Monday, July 26, 2010

Just Like New York, Only Better

Being removed, as I am, from the familiarity of friends and family, I tend to appreciate it when someone goes out of their way make me feel at home.  I would therefore like to thank the Driver and Vehicle Licensing Authority (DVLA) for an unexpectedly inspirational morning that left me nostalgic for the glory days of the Department of Motor Vehicles Office in Albany, NY.

Our DMV was so legendary for its awfulness and buffoonish officialdom and I never expected to see its like again, but the Brighton DVLA managed to leave them pale in comparison.

In general, people would rather have root canal than visit any government office, so making supplicants feel impotent, off-guard and a little bit frightened is the bread and butter of any civil servant, but to totally cow and humiliate people, well, that was a thing of beauty.

It didn’t start well; they opened on time and had a deli-style “take a number and wait” system that threatened to be efficient, but they cunningly overcame this challenge by having one of the three clerks inexplicably disappear while the “average wait” time displayed on the overhead viewing screen changed from 4 minutes to 13 minutes to 22 minutes in short succession.

If this had happened in New York, they might have felt their point was made and leave it at that, but this office went the extra mile by having the absent clerk return to her window but not serve any of the waiting people.  Instead, she fixed up her hair, spent a protracted amount of time laboriously opening a can of Coke with a letter opener and chatting with the clerk at the next window.  Then, and this was simply breathtaking, she took up a small pile of mail and began dealing with that while ignoring the people who had taken time off from work, and otherwise had to rearrange their lives, who were standing in front of her.  I was so overcome with admiration that I nearly wept; with those few simple gestures she conveyed to a room full of people, louder than if she had used a bull horn and more obviously than if she had spelled it out in red tape on the walls, that all the time, effort and money we had expended to be there was totally irrelevant.  She showed us all how a true civil servant remains insouciant before the inconvenience of the masses.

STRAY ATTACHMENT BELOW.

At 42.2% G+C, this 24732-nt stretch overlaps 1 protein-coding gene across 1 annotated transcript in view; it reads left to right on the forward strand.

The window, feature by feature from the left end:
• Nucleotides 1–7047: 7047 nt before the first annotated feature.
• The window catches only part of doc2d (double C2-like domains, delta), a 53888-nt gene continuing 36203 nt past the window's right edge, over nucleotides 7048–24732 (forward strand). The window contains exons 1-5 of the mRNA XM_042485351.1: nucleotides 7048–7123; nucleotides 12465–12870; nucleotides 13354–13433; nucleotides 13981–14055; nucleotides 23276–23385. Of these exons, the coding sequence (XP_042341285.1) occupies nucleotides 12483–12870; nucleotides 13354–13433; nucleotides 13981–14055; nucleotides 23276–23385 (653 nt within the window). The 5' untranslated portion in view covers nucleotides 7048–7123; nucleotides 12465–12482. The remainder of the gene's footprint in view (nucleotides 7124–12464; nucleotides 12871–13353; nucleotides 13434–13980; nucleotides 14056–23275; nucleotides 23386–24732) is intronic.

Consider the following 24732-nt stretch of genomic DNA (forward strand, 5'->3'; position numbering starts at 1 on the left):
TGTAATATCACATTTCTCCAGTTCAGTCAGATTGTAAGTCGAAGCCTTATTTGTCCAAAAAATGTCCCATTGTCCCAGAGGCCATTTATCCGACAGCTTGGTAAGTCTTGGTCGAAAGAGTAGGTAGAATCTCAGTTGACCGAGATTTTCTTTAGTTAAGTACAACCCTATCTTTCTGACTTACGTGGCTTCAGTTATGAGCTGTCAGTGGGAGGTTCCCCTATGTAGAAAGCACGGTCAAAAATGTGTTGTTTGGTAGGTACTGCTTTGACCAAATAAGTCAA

And insouciant she was, for she could afford to be.  In large, not-to-be-missed writing on the display board was a warning that they tolerated no abuse of any kind toward their staff.  This might include, one should suppose, suggestions about how people might like to be treated in order to keep them from being cranky enough to become shirty in the first place.  This promoted the fear that, unless you behaved meekly and obediently no matter how poorly they treated you, you would be deprived of, not merely your car, but your liberty as well.

While I applaud this masterstroke of crowd belittlement, it does take some of the fun out of it. I always enjoyed the occasional sparks at the Albany DMV.

Despite this disadvantage, she worked the room with such consummate perfection I could not help but be won over by her; I want to have her children.